What causes itch in atopic dermatitis?
ABSTRACT Itch, the hallmark of atopic dermatitis, has a significant impact on quality of life for patients with this disease. Various central and peripheral mediators have been suggested to play a role in the pathophysiology of atopic eczema itch. Significant cross-talk occurs among stratum corneum, keratinocytes, immune cells, and nerve fibers, which are in close proximity to one another and induce itch. The impaired barrier function associated with the itch-scratch cycle further augments this vicious cycle. Recent advances in our understanding of itch pathophysiology shed light on peripheral and central neural sensitization of nerve fibers that contribute significantly to itch in atopic dermatitis. Recently, several new mediators have been described as associated with itch in atopic dermatitis, including serine proteases, interleukin 31, and nerve growth factor. This review covers the peripheral and central mechanisms and mediators involved in pathogenesis of itch in atopic dermatitis.
- SourceAvailable from: Rodrigo Valdes Rodriguez[Show abstract] [Hide abstract]
ABSTRACT: Chronic itch in the elderly is a common problem, with a significant impact on quality of life and sleep in elderly patients. Chronic itch may be attributable to several causes, including dry skin, immunosenescence and neural degeneration. Itch may also be caused by skin diseases, such as seborrhoeic dermatitis and stasis dermatitis; systemic conditions, such as end-stage renal disease and diabetes; and psychogenic conditions, such as depression and anxiety. The use of polypharmacy may also cause itch, with or without a rash. Specifically, thiazides and calcium channel blockers have been known to cause itch in elderly patients. Management should be tailored according to the underlying dermatological or systemic aetiology of itch. Topical treatment is the mainstay of therapy, providing special emphasis on skin hydration and barrier repair. In addition, topical and oral medications that target the nervous system and reduce neuronal hypersensitization, such as gabapentin and selective antidepressants, have a role in treating patients with severe chronic itch. Furthermore, management must account for changes in metabolism and pharmacokinetics of drugs in the aging population in order to prevent the occurrence of adverse effects.Drugs & Aging 02/2015; 32(3). DOI:10.1007/s40266-015-0246-0 · 2.50 Impact Factor
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ABSTRACT: For centuries, itch was categorized as a submodality of pain. Recent research over the last decade has led to the realization that itch is in fact a separate and distinct, albeit closely related, sensation. Chronic itch is a common complaint and has numerous etiologies. Various receptors (TRPA1, TRPV1, PAR2, gastrin-releasing peptide receptor (GRPR), Mas-related G proteins), secreted molecules (histamine, nerve growth factor (NGF), substance P (SP), proteases), and cytokines/chemokines (thymic stromal lymphopoietin (TSLP), IL-2, IL-4, IL-13, and IL-31) are implicated as mediators of chronic pruritus. While much remains unknown regarding the mechanisms of chronic itch, this much is certain: there is no singular cause of itch. Rather, itch is caused by a complex interface between skin, keratinocytes, cutaneous nerve fibers, pruritogenic molecules, and the peripheral and central nervous systems. Atopic dermatitis is one of the most itchy skin dermatoses and affects millions worldwide. The sensation of atopic itch is mediated by the interplay between epidermal barrier dysfunction, upregulated immune cascades, and the activation of structures in the central nervous system. Clinicians are in possession of an arsenal of different treatment options ranging from moisturizers, topical immunomodulators, topical anesthetic ion channel inhibitors, systemic immunomodulators, as well as oral drugs capable of reducing neural hypersensitization. Emerging targeted therapies on the horizon, such as dupilumab, promise to usher in a new era of highly specific and efficacious treatments. Alternative medicine, stress reduction techniques, and patient education are also important treatment modalities. This review will focus on the mediators of chronic pruritus mainly associated with atopic dermatitis (atopic itch), as well as numerous different therapeutic options.Clinical Reviews in Allergy & Immunology 05/2015; DOI:10.1007/s12016-015-8488-5 · 4.73 Impact Factor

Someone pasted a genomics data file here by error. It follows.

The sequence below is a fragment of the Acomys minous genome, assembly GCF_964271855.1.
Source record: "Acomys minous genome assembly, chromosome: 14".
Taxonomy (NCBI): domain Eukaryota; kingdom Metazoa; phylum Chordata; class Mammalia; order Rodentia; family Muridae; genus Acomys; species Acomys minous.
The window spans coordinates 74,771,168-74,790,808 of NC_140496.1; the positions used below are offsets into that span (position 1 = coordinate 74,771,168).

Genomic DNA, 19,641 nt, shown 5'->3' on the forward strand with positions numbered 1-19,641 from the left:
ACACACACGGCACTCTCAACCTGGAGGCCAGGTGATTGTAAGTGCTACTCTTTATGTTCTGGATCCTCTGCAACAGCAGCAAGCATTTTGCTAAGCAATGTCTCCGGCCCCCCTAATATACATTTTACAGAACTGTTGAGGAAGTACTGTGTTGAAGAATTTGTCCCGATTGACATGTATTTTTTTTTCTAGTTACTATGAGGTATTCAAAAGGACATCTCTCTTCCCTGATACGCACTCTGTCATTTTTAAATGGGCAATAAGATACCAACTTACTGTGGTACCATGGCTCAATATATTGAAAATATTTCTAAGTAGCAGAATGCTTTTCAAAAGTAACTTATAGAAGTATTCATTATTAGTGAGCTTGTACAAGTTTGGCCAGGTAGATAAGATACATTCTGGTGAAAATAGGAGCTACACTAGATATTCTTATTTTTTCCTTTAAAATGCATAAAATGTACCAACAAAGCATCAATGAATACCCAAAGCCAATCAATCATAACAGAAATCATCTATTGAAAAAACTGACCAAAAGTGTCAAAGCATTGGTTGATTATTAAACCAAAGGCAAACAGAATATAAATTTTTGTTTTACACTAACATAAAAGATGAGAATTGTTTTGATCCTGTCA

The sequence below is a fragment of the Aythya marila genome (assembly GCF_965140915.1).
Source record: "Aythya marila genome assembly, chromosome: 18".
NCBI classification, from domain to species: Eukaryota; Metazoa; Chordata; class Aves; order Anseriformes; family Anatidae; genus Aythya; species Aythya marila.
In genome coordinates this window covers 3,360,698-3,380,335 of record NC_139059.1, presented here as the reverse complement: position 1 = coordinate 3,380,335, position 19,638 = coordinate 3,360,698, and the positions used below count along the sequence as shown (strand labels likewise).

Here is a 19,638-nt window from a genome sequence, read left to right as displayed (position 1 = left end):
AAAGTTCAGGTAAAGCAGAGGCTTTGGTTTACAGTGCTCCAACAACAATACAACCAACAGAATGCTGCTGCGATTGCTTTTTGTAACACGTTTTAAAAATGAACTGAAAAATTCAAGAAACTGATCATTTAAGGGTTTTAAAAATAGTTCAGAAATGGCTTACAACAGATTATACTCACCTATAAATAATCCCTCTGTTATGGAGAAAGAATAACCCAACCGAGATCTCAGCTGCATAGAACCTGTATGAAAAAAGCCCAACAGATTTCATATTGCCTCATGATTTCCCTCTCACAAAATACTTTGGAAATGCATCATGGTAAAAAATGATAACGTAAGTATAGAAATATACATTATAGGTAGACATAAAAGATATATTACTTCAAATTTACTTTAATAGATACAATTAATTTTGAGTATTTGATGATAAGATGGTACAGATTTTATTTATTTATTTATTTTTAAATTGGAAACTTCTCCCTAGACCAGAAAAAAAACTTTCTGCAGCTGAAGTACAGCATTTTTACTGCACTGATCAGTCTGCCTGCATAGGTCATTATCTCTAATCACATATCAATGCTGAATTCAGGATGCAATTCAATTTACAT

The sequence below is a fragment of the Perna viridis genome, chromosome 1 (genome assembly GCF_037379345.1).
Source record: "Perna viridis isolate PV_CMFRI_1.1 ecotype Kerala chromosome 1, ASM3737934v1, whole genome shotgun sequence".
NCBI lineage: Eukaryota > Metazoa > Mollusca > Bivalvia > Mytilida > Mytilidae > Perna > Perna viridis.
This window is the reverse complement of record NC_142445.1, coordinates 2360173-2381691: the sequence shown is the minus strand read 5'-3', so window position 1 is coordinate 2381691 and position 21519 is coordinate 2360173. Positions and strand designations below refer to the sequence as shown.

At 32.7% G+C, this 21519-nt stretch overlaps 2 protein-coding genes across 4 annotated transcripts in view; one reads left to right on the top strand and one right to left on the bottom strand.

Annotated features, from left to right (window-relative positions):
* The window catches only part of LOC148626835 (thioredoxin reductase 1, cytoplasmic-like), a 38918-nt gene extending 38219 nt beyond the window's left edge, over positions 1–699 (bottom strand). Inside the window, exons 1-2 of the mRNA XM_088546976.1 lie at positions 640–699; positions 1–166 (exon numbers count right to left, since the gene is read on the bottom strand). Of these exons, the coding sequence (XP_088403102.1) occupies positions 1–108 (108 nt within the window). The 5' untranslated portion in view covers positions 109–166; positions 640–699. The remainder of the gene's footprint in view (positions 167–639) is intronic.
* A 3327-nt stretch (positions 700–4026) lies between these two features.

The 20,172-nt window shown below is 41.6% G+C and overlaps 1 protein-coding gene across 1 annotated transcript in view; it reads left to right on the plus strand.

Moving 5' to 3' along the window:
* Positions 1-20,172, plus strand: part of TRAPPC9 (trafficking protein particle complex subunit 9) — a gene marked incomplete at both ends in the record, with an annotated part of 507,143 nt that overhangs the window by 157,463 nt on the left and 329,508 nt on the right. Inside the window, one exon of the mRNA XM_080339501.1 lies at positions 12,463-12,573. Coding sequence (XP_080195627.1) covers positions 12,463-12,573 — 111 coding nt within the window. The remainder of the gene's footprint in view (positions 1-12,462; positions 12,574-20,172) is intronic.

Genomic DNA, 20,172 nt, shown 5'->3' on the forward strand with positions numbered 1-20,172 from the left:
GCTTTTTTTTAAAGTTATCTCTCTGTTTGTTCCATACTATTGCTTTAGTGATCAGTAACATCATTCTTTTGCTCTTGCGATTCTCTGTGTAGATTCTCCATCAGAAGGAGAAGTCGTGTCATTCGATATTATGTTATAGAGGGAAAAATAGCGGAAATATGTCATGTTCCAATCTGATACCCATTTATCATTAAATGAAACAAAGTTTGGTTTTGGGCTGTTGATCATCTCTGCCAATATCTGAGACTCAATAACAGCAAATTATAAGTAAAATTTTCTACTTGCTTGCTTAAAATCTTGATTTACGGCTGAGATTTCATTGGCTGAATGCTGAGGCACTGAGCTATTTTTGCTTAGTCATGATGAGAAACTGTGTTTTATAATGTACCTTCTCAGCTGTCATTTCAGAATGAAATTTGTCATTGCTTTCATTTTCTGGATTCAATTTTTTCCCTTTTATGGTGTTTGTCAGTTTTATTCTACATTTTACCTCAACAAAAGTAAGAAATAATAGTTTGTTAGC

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ABSTRACT: Central serotonin (5-hydroxytryptophan, 5-HT) modulates somatosensory transduction, but how it achieves sensory modality-specific modulation remains unclear. Here we report that enhancing serotonergic tone via administration of 5-HT potentiates itch sensation, whereas mice lacking 5-HT or serotonergic neurons in the brainstem exhibit markedly reduced scratching behavior. Through pharmacological and behavioral screening, we identified 5-HT1A as a key receptor in facilitating gastrin-releasing peptide (GRP)-dependent scratching behavior. Coactivation of 5-HT1A and GRP receptors (GRPR) greatly potentiates subthreshold, GRP-induced Ca2+ transients, and action potential firing of GRPR+ neurons. Immunostaining, biochemical, and biophysical studies suggest that 5-HT1A and GRPR may function as receptor heteromeric complexes. Furthermore, 5-HT1A blockade significantly attenuates, whereas its activation contributes to, long-lasting itch transmission. Thus, our studies demonstrate that the descending 5-HT system facilitates GRP-GRPR signaling via 5-HT1A to augment itch-specific outputs, and a disruption of crosstalk between 5-HT1A and GRPR may be a useful antipruritic strategy.Neuron 11/2014; 84(4):821-834. DOI:10.1016/j.neuron.2014.10.003 · 15.98 Impact Factor